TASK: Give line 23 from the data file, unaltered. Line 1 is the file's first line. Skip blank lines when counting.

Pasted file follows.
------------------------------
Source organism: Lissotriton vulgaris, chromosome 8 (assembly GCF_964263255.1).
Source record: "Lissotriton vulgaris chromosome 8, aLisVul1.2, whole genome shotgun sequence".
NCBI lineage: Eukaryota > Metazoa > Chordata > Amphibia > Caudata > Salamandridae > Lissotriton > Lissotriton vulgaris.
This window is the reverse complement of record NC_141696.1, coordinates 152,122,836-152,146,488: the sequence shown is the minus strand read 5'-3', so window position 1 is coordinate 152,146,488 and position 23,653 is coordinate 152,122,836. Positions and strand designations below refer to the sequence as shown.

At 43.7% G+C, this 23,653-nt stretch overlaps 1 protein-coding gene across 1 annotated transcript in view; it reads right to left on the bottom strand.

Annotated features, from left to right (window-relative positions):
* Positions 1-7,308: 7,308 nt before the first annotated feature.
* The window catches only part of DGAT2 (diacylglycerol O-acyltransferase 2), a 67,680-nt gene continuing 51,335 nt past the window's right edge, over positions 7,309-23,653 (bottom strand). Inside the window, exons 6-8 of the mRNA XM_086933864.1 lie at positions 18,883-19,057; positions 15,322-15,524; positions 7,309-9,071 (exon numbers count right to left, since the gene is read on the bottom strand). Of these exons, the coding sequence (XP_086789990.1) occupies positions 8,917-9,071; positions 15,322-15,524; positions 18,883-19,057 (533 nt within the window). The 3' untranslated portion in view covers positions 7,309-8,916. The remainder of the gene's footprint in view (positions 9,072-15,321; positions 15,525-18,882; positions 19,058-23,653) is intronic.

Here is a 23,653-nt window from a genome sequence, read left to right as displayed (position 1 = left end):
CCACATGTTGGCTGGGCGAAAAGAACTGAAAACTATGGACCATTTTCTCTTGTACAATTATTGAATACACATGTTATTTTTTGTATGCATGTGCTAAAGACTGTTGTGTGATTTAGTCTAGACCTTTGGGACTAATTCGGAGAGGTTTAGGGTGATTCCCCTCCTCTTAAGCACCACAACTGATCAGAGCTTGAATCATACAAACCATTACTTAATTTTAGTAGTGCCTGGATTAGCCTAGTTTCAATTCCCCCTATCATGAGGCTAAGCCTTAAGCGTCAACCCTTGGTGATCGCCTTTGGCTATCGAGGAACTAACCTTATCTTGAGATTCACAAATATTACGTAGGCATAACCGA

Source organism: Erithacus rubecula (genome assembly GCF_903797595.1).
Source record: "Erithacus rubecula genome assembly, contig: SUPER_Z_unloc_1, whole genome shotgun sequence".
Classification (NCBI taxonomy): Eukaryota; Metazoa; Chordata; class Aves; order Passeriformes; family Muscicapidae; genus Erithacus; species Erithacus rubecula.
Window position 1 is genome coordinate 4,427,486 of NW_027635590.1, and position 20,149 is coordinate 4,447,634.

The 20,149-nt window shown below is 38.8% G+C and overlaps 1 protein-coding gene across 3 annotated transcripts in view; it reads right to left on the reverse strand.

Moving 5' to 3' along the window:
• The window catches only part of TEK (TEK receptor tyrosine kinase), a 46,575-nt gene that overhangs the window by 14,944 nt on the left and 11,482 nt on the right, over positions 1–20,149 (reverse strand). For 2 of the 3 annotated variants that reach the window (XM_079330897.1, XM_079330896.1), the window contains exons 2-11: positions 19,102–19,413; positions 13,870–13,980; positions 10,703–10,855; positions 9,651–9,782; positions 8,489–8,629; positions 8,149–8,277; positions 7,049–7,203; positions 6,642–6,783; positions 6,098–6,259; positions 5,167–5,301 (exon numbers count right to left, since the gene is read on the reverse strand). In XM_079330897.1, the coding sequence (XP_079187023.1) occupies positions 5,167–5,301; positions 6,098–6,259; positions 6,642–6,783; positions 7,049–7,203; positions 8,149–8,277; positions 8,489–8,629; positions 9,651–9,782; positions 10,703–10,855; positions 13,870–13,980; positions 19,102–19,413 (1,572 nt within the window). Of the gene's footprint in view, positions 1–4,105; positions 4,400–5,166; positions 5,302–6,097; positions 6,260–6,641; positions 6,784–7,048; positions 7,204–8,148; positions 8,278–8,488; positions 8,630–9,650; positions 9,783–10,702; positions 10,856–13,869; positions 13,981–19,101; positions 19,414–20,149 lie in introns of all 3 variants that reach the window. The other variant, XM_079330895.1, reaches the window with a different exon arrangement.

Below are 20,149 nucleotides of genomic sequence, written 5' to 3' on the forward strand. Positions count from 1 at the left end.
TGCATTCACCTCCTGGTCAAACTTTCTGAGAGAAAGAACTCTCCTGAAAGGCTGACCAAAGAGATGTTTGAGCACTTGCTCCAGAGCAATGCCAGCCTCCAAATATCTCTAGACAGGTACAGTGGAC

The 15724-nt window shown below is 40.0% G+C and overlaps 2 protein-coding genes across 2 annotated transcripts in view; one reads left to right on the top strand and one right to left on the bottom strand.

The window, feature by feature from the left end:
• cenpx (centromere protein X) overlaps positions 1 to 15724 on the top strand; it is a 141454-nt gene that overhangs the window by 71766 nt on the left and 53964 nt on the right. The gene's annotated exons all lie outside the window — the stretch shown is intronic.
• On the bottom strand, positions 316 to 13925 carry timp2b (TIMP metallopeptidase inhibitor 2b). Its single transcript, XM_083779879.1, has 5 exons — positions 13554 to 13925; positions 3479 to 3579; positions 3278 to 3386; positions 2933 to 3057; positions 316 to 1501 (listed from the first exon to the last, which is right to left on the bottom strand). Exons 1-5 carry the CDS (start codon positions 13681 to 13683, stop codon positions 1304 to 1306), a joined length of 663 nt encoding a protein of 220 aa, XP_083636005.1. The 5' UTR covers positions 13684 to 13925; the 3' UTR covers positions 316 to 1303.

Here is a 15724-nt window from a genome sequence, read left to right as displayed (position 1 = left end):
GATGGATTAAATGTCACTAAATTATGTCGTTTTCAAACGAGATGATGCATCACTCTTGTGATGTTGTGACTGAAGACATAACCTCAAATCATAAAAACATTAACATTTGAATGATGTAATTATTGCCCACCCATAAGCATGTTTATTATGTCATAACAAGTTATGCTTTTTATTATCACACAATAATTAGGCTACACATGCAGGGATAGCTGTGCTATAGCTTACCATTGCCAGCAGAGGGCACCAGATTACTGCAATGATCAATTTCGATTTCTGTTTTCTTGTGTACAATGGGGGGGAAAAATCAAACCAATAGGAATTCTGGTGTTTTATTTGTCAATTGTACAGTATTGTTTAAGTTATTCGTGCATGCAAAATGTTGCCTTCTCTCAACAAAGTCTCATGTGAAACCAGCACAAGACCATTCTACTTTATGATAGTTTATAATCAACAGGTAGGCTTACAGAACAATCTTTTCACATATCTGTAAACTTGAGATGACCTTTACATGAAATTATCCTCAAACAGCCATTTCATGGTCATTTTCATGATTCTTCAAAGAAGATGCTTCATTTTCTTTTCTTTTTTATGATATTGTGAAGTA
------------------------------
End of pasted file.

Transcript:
• On the bottom strand, positions 316 to 13925 carry timp2b (TIMP metallopeptidase inhibitor 2b). Its single transcript, XM_083779879.1, has 5 exons — positions 13554 to 13925; positions 3479 to 3579; positions 3278 to 3386; positions 2933 to 3057; positions 316 to 1501 (listed from the first exon to the last, which is right to left on the bottom strand). Exons 1-5 carry the CDS (start codon positions 13681 to 13683, stop codon positions 1304 to 1306), a joined length of 663 nt encoding a protein of 220 aa, XP_083636005.1. The 5' UTR covers positions 13684 to 13925; the 3' UTR covers positions 316 to 1303.